- Employees felt that the financial services industry could become more transparent by encouraging straight communication (49 percent); eliminating layers of titles (33 percent); hiring and engaging transparent employees (30 percent), creating a feedback forum (28 percent); and promoting the use of social media (20 percent). Perhaps unsurprisingly, Millennials and members of Gen Z were the biggest believers in promoting social media use (54 percent) while only six percent of Baby Boomers felt this would be an effective strategy.
- Seventy-two percent of employees say that women’s leadership development is important and 57 percent say their organization currently had a female leadership development program in place.
- Overall, 66 percent of financial services employees say they have sometimes suffered from workplace burnout. Women seemed to feel the burn more with 74 percent saying they had been burned-out as opposed to 59 percent of men. When it came to the reasons for burning out, unreasonable workload (32 percent); unreasonable performance expectations (26 percent); not being fairly compensated for work (24 percent); poor management (24 percent); and a negative workplace culture (22 percent) were the leading culprits.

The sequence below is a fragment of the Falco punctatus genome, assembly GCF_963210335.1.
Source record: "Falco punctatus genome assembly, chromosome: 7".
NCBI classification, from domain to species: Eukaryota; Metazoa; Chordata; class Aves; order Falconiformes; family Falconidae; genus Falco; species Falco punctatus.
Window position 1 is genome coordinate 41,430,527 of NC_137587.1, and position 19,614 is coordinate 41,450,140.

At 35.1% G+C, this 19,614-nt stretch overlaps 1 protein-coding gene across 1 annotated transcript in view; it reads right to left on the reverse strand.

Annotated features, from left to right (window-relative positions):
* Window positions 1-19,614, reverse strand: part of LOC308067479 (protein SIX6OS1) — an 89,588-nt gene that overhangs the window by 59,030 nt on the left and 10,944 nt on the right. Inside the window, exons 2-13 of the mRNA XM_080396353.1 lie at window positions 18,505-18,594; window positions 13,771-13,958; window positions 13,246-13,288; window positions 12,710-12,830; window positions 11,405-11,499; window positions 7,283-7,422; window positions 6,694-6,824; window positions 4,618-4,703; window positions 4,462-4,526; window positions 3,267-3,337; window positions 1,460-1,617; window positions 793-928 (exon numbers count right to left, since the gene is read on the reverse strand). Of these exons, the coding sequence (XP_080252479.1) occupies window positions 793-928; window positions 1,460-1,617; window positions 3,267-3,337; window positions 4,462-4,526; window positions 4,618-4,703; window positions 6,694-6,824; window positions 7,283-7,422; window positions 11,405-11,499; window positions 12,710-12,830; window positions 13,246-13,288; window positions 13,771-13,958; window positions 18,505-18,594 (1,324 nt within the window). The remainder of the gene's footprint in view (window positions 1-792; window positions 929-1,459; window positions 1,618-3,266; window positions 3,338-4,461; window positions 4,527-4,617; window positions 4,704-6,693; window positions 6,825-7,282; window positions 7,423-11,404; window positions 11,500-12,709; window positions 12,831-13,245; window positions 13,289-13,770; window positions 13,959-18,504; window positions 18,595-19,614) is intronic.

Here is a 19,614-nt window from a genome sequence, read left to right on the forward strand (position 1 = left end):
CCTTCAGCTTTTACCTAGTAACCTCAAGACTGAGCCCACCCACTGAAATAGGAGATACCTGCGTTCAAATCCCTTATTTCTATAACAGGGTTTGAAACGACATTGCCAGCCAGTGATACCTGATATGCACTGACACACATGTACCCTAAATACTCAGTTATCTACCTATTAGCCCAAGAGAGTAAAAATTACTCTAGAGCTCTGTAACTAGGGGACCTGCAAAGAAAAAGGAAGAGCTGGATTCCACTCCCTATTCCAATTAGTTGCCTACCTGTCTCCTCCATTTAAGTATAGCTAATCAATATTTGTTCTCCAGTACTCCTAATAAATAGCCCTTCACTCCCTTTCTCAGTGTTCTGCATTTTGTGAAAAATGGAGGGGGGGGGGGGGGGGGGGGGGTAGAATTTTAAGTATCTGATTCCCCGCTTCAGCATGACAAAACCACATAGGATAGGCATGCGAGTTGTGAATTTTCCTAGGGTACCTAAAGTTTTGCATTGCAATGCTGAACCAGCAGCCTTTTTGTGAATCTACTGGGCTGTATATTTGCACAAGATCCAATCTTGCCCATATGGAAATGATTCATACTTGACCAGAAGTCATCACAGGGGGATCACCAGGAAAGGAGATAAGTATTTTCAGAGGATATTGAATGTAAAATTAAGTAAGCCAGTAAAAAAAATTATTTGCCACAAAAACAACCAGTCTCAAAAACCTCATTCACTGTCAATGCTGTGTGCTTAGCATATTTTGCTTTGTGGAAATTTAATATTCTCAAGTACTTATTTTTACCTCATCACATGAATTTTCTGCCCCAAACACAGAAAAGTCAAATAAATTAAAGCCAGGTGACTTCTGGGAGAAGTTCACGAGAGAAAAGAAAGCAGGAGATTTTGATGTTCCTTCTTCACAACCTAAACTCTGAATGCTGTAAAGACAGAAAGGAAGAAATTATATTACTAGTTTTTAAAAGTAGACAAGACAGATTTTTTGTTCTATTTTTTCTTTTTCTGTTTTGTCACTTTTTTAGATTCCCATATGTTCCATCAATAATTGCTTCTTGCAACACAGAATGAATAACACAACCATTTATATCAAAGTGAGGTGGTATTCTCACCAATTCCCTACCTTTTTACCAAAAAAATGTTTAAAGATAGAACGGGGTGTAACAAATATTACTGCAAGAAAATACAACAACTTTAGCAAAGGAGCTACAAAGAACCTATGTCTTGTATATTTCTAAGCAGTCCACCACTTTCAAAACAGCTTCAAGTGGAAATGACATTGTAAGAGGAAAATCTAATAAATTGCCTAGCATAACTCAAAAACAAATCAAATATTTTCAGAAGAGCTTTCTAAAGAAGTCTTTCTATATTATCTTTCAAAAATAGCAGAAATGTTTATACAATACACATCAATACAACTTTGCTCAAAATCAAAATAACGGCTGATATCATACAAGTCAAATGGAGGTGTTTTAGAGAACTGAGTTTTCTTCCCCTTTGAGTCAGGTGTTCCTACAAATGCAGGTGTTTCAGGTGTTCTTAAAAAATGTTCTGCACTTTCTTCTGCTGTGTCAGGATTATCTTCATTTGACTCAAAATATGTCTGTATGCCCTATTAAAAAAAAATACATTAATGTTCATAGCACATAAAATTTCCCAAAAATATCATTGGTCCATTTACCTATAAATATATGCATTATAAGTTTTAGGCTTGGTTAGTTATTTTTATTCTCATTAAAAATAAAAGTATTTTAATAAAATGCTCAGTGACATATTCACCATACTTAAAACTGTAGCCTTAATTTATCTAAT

Financial services remains a strong career choice—but not as much for younger employees
- Sixty-eight percent of financial employees are interested in remaining in the industry, with more than 25 percent stating that they are more interested in working in the technology industry. This is especially true for Gen Z and Millennial employees (39 percent) compared to Baby Boomers (22 percent).
“This survey provides valuable insight about how to overcome the residual perception effect of the 2008 bailout among job seekers and employees. Employees today care about competitive pay and benefits but they also care deeply about flexibility, meaningful work, and choosing an employer that is a good corporate citizen,” said Dan Schawbel, partner and research director at Future Workplace and New York Times best-selling author of Promote Yourself, in the release. By promoting flexible environments, investing in philanthropy, and connecting work done to positive changes in the world, financial services institutions can continue to succeed and grow in today’s global economy and remain an attractive industry for the younger generations.”